A smooth adjustment to the EU’s common policies applied to the CFSP in general, as possible supranational elements and majority decision-making were initially cast in a negative light. However, this attitude soon changed and since the late 1990s Finland has promoted both majority decisions and a stronger role for the Commission and the European Parliament in the CFSP. Adjusting to the CFSP has been facilitated by the fact that the EU’s role in this area has enjoyed strong public support throughout the period of Finnish membership.
In general, EU accession is understood to have broadened the scope of Finnish foreign policy to previously less familiar areas. Even if Finland’s profile is that of a northern small member, it has been equally engaged in the Union’s Mediterranean policy and in its role in the Balkans, for instance. Together with the other Nordic EU members and the UK, Finland has become known as a keen supporter of enlargement. Turkey’s candidate status was approved at the Helsinki European Council during the first Finnish EU presidency in 1999, and Finland long remained an active promoter of Turkish membership.
Finland’s firm engagement in the CFSP has led to a number of changes in the earlier cornerstones of Finnish security policy. First, due to the demands of approaching EU accession, Finland decided to renounce its Cold War policy of neutrality, which was considered incompatible with membership. The policy was renamed “military non-alignment”, which involved a lot of flexibility with respect to international defence cooperation. Later, an ever-narrower formulation was adopted stating simply that Finland is not a member of any military alliance.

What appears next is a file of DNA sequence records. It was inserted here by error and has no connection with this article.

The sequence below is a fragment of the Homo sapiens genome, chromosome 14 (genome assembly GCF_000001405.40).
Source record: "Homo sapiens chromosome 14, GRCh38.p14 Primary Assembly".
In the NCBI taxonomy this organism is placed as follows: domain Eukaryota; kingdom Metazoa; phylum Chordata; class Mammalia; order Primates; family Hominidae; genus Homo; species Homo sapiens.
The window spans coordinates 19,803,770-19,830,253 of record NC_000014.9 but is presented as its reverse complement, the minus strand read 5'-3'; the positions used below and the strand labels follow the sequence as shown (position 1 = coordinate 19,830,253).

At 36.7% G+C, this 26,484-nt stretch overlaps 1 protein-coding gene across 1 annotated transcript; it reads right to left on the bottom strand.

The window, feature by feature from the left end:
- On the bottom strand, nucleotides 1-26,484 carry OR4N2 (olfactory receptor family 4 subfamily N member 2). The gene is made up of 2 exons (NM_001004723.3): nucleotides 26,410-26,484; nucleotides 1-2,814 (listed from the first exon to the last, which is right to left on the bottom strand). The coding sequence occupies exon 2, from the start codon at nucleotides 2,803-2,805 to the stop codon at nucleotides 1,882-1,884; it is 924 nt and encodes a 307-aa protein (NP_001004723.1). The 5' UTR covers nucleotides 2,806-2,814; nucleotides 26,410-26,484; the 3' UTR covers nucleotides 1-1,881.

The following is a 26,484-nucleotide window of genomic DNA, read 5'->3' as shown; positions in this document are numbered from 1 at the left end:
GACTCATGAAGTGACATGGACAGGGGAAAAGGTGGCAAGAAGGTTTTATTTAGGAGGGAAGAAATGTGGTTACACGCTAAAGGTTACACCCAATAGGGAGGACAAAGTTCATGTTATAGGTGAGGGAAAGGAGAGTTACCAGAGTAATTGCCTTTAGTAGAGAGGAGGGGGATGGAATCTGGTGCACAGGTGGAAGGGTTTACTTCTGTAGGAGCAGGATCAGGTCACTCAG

Along with Finland’s deepening partnership with NATO, participation in the EU’s CSDP is the main forum for Finland’s multilateral defence cooperation. During its EU membership Finland has tried to develop the common EU policy to respond to concrete political-security needs. At first, emphasis was on international crisis management, but following the increased tension in relations between the EU and Russia, Finland has been willing to extend the focus of EU policy closer to the common borders and territory of the Union, including an improved capacity to respond to hybrid threats. This changing focus also implies a more concrete role for the EU’s mutual assistance clause (Article 42.7 of the Lisbon Treaty) in the Union’s defence planning and capability-building.